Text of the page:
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The town of Lake Jackson, Texas, has changed
since Benjamin Madary moved there in 1998, when
he was only 12. Back then, there was a mall and just
about nowhere else to go on a Saturday.
In the ensuing years, Lake Jackson has seen
explosive growth, and residents even experience
rush hour during the work week.
Despite the town’s expansion, it was still a
leap of faith for Madary to open his bicycle shop,
Cycle Works, in 2016. “Our local area hadn’t had
a bike shop in over a decade,” he says. Madary
needn’t have worried. Cycle Works quickly
established itself both as a successful business and
a community hub. The shop became a place not
just to buy a bike or get it repaired, but also a place
for neighbors to congregate.
To learn how his business could be even more
successful, Madary went back to school at
Brazosport College in Richwood, Texas for a degree
in business. He credits his professors and mentors
for much of his business’ success, so he jumped
at the chance to give back to the school that had
given him so much. “One of my professors reached
out with an opportunity to help get students who
needed transportation used bikes,” he says.
“Attendance was lagging because many students
didn’t have the money for cars, or even a bike, and
Cycle Works partnered with the college, providing
dozens of free used bikes for students.
“The bikes we provide help keep them in school
and give them a chance to graduate so, one day,
they can make their own contributions to the
community,” he says.
POLLARD’S SEW CREATIVE, GLenDORA, CA
Jennifer nobile is many things, but predictable isn’t one of them.
Once a highly regarded professor of educational technology, she lef
academia to join her parents’ small business, Pollard’s Sew Creative, a
sewing shop in Glendora, California.
“With the rise of technology in the sewing industry, I became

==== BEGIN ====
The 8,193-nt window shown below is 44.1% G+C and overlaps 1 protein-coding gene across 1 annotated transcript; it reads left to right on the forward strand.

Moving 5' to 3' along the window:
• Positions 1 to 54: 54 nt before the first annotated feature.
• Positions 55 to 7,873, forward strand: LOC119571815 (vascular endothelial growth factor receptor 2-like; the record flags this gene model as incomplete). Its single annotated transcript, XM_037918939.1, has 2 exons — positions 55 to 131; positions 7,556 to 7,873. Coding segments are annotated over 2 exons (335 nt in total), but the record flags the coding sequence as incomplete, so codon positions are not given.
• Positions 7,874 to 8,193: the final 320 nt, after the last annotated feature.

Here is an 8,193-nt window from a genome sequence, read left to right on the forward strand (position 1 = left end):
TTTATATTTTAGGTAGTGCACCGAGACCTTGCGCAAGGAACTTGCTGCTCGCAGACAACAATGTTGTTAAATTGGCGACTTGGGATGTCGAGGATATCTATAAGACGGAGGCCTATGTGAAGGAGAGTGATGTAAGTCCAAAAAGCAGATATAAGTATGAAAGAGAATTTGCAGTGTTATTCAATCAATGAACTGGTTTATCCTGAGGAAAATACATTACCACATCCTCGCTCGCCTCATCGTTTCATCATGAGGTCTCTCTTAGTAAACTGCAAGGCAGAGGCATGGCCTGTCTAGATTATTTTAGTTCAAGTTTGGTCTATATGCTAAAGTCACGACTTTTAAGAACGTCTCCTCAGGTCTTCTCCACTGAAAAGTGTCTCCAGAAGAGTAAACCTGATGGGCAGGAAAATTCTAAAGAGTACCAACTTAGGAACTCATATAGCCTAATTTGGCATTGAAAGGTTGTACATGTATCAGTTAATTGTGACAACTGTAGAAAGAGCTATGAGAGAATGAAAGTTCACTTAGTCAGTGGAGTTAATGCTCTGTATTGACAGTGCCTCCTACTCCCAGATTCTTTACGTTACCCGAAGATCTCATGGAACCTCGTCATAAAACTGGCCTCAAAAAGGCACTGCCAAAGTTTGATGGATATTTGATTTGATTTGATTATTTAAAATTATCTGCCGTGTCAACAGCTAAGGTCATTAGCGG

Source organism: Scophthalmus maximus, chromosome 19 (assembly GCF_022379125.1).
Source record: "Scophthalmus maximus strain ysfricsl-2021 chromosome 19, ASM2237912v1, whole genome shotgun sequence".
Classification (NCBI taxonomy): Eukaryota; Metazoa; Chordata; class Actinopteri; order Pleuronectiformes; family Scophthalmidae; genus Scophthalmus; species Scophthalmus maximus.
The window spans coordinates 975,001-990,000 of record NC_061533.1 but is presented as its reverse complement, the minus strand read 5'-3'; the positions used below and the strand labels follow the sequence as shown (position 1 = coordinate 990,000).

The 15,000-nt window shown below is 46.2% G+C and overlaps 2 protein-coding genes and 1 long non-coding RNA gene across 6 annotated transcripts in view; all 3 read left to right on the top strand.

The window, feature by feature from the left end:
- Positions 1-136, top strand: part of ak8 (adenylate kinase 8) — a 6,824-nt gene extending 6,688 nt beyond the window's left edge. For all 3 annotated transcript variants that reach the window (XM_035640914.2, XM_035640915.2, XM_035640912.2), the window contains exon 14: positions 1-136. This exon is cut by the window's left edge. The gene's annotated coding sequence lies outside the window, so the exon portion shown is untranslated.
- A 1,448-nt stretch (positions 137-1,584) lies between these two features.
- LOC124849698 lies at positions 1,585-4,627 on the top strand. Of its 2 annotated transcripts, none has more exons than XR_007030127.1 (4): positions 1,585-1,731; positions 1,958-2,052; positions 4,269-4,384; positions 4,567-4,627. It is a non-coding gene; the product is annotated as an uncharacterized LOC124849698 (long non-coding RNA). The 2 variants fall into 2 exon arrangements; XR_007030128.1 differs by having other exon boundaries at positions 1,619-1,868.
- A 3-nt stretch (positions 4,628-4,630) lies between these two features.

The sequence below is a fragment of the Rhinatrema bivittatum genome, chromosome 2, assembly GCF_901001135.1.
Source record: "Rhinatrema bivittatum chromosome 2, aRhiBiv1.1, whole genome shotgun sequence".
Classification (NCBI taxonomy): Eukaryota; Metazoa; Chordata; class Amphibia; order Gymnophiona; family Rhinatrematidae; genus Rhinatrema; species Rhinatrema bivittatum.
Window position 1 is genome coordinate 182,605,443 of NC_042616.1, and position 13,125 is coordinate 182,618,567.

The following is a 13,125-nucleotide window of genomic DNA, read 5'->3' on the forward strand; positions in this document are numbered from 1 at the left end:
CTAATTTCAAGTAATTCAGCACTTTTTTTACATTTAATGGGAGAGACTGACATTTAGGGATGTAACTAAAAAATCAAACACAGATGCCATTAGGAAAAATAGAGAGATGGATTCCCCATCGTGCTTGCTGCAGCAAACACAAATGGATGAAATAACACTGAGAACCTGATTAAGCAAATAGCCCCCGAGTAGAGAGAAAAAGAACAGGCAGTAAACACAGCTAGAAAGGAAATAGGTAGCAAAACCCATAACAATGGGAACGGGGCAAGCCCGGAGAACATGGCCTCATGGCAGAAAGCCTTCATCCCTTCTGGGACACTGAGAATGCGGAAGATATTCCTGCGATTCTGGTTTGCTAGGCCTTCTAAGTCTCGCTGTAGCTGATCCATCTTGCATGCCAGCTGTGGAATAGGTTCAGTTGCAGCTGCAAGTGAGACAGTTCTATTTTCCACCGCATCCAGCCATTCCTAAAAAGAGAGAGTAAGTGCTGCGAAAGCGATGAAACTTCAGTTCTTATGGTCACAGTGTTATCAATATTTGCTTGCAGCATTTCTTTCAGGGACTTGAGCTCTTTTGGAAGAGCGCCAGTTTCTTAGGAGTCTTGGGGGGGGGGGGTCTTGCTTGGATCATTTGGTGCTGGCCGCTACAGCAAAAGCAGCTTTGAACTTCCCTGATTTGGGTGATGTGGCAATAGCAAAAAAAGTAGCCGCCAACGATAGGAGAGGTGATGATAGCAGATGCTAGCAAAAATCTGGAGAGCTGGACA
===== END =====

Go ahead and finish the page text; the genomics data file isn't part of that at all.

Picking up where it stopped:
intrigued by the opportunity to merge my obsession with technology,
my love of fashion, and my desire for creativity,” nobile explains.
Pollard’s Sew Creative sells sewing machines, plus sewing and
quilting necessities. The shop cultivated its community by educating
people who sew and quilt—and by reaching new audiences.
“My mom believed that sharing knowledge was powerful and
supplying people with techniques, original content, and quality
materials that they could not find elsewhere was essential,”
The second-generation shop owner continues this tradition by
ofering in-store classes, teaching at conventions and trade shows,
and ofering advice online. Pollard’s Sew Creative fosters a nurturing,
friendly environment that welcomes sewers of all skill levels, ages,
and cultural backgrounds. Regulars have been coming to the store
for more than 20 years, more recently joined by a new generation of
needle-wielders eager to learn how to sew, quilt, and embroider.
“These people may not be the type who were walking in before,”
nobile says, “but they’re very creative and enthusiastic. Ask these
young shoppers why they’re at Pollard’s and they will tell you it’s the
hottest new hobby.”
nobile has found a way of giving back to her community by creating
a new one, bringing together
generations and members from
a variety of cultures. “Sewing
is a universal language where
identity and creativity connect
all communities regardless
of who you are and where
you come from,” nobile
says. “Pollard’s is not only
bridging the gap by
reaching sewers of all
speaking the same
language in a new